Los Angeles workers demand fairer pay

Low wage US workers in Los Angeles, California have held rallies to demand a wage increase on the 25th anniversary of Justice for Janitors Day, when protesting workers fell victim to police brutality in Los Angeles.

The protesters on Thursday said US corporations have been engaging in wage theft against cleaners who are generally undocumented immigrants that are easier to target and exploit.

Workers marched near the Century City district of Los Angeles, which is the site of the original protest in 1990 and the headquarters of several multinational corporations.

“Thousands of workers across the state will rally … and renew their united fight with a focus on curbing wage theft that steals the American Dream for workers in low-wage jobs,” the Service Employees International Union said in a statement.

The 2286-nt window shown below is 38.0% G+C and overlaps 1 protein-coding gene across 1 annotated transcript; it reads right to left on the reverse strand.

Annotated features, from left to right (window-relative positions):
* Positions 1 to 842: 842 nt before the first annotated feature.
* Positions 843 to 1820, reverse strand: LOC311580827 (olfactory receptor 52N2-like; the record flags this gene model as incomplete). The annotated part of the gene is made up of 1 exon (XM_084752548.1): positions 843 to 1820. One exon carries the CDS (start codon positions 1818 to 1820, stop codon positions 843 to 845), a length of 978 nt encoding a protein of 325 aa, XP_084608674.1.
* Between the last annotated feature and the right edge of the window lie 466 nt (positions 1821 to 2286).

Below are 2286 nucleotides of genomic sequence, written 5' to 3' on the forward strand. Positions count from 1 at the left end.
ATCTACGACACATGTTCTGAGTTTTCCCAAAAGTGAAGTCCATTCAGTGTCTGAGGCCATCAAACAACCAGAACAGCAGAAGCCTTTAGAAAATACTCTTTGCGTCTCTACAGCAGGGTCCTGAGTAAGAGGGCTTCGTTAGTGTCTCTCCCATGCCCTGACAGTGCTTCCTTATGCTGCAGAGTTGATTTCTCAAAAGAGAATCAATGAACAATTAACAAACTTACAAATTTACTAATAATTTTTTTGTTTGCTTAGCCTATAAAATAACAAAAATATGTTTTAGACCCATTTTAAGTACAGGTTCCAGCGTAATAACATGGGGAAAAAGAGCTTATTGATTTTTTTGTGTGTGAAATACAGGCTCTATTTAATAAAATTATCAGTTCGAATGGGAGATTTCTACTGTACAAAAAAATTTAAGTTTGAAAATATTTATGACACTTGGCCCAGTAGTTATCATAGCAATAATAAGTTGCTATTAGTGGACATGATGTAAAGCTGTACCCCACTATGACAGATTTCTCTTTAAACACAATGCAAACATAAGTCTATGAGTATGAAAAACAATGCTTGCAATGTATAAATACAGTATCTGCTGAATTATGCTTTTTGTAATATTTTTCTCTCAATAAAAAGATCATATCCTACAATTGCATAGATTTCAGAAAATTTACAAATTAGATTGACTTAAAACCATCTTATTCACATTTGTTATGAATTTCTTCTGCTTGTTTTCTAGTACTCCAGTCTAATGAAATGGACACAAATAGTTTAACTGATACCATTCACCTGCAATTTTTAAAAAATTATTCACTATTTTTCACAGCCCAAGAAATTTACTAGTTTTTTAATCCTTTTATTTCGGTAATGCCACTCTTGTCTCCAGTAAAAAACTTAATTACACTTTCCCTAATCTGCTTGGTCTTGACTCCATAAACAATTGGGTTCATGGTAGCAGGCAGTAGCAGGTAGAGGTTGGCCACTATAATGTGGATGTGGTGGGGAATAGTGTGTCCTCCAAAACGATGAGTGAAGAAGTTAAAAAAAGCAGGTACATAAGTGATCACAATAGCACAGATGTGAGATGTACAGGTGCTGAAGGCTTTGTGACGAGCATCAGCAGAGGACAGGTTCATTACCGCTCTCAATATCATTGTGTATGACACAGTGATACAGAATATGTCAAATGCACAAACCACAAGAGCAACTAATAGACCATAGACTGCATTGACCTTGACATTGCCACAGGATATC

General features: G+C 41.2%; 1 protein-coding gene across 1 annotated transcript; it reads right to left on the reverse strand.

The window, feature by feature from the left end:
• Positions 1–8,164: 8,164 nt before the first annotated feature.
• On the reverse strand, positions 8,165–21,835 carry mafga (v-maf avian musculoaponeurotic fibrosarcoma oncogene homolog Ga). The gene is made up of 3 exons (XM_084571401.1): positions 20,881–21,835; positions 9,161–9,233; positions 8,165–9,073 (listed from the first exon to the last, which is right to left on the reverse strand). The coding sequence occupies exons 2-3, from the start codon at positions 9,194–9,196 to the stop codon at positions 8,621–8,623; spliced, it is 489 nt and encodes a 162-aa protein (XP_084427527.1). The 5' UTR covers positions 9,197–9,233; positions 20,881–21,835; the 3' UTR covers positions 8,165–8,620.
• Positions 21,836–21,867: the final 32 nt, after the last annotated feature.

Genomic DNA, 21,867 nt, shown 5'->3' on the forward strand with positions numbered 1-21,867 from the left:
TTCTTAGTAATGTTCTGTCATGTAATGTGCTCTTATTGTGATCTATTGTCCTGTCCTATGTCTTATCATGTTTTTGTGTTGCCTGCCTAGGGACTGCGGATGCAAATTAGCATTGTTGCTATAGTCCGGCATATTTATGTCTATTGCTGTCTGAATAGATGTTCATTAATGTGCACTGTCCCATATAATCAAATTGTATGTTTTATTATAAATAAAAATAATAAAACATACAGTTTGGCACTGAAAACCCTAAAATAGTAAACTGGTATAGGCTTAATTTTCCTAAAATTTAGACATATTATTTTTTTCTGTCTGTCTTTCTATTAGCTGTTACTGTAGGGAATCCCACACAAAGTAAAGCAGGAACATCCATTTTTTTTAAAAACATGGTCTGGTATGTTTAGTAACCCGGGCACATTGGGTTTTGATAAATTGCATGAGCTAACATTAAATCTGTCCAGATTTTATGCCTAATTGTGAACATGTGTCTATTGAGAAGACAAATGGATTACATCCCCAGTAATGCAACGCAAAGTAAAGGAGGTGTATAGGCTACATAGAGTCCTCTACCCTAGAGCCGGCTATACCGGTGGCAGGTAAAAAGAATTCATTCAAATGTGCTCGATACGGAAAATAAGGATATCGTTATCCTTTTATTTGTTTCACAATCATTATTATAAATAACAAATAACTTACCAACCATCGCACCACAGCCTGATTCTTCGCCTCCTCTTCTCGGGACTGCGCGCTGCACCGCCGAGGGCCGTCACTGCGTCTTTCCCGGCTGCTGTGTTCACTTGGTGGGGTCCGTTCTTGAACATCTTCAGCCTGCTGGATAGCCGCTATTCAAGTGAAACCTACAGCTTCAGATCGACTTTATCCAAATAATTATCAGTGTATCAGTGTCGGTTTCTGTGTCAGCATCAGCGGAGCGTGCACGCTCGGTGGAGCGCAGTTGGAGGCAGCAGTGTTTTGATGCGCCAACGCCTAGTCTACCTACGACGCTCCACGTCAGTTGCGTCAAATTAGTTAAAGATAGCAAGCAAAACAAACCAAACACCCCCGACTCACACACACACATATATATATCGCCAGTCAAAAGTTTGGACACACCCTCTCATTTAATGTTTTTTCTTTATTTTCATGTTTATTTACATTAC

“In California, janitors are leading the fight against wage theft, a widespread practice by which unscrupulous employers undercut wages by paying workers for fewer hours than they actually work, pay less than the minimum wage, refuse to pay overtime as required by law, or misclassify workers as contractors,” the union said.

A recent report from the University of California revealed that employers steal $26 million from low wage workers in Los Angeles every week.

Justice for Janitors is a social movement organization that was started in 1985 and fights for the rights of janitors across the US and Canada. It began as a response to the low wages and minimal health-care coverage that cleaners and caretakers received.

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